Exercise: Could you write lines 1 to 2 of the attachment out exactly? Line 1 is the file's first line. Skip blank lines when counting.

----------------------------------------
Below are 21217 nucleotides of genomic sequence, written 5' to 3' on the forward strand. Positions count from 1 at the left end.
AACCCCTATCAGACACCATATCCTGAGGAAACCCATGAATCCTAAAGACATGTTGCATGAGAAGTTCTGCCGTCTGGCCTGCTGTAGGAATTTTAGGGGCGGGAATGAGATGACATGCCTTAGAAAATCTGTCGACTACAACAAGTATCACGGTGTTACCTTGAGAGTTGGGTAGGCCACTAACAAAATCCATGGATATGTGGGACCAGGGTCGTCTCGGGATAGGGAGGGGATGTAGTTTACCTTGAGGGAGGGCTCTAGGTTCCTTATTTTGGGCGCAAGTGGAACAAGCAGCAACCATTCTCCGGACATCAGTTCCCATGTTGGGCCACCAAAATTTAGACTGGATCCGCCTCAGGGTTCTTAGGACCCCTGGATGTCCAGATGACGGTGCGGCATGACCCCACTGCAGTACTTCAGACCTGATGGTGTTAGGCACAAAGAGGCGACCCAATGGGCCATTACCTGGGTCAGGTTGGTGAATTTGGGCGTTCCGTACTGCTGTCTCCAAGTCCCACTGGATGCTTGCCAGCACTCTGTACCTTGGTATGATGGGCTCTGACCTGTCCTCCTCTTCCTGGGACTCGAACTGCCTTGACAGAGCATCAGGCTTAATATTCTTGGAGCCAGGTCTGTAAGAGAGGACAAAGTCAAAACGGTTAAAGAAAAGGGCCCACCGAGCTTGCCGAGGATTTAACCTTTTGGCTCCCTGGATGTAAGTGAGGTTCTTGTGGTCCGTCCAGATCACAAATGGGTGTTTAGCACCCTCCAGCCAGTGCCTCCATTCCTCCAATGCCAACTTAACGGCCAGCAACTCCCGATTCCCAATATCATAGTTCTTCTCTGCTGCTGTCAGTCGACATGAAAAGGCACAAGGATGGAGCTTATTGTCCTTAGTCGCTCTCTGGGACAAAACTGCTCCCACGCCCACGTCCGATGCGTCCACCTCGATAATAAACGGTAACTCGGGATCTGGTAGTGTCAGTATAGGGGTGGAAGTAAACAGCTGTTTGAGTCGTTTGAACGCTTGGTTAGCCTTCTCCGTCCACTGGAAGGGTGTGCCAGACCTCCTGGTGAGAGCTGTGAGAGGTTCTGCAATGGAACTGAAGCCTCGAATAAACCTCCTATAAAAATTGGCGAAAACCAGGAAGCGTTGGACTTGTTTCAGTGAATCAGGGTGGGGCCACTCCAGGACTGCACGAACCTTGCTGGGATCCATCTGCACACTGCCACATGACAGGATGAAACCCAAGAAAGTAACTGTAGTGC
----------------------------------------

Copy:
Below are 21217 nucleotides of genomic sequence, written 5' to 3' on the forward strand. Positions count from 1 at the left end.
AACCCCTATCAGACACCATATCCTGAGGAAACCCATGAATCCTAAAGACATGTTGCATGAGAAGTTCTGCCGTCTGGCCTGCTGTAGGAATTTTAGGGGCGGGAATGAGATGACATGCCTTAGAAAATCTGTCGACTACAACAAGTATCACGGTGTTACCTTGAGAGTTGGGTAGGCCACTAACAAAATCCATGGATATGTGGGACCAGGGTCGTCTCGGGATAGGGAGGGGATGTAGTTTACCTTGAGGGAGGGCTCTAGGTTCCTTATTTTGGGCGCAAGTGGAACAAGCAGCAACCATTCTCCGGACATCAGTTCCCATGTTGGGCCACCAAAATTTAGACTGGATCCGCCTCAGGGTTCTTAGGACCCCTGGATGTCCAGATGACGGTGCGGCATGACCCCACTGCAGTACTTCAGACCTGATGGTGTTAGGCACAAAGAGGCGACCCAATGGGCCATTACCTGGGTCAGGTTGGTGAATTTGGGCGTTCCGTACTGCTGTCTCCAAGTCCCACTGGATGCTTGCCAGCACTCTGTACCTTGGTATGATGGGCTCTGACCTGTCCTCCTCTTCCTGGGACTCGAACTGCCTTGACAGAGCATCAGGCTTAATATTCTTGGAGCCAGGTCTGTAAGAGAGGACAAAGTCAAAACGGTTAAAGAAAAGGGCCCACCGAGCTTGCCGAGGATTTAACCTTTTGGCTCCCTGGATGTAAGTGAGGTTCTTGTGGTCCGTCCAGATCACAAATGGGTGTTTAGCACCCTCCAGCCAGTGCCTCCATTCCTCCAATGCCAACTTAACGGCCAGCAACTCCCGATTCCCAATATCATAGTTCTTCTCTGCTGCTGTCAGTCGACATGAAAAGGCACAAGGATGGAGCTTATTGTCCTTAGTCGCTCTCTGGGACAAAACTGCTCCCACGCCCACGTCCGATGCGTCCACCTCGATAATAAACGGTAACTCGGGATCTGGTAGTGTCAGTATAGGGGTGGAAGTAAACAGCTGTTTGAGTCGTTTGAACGCTTGGTTAGCCTTCTCCGTCCACTGGAAGGGTGTGCCAGACCTCCTGGTGAGAGCTGTGAGAGGTTCTGCAATGGAACTGAAGCCTCGAATAAACCTCCTATAAAAATTGGCGAAAACCAGGAAGCGTTGGACTTGTTTCAGTGAATCAGGGTGGGGCCACTCCAGGACTGCACGAACCTTGCTGGGATCCATCTGCACACTGCCACATGACAGGATGAAACCCAAGAAAGTAACTGTAGTGC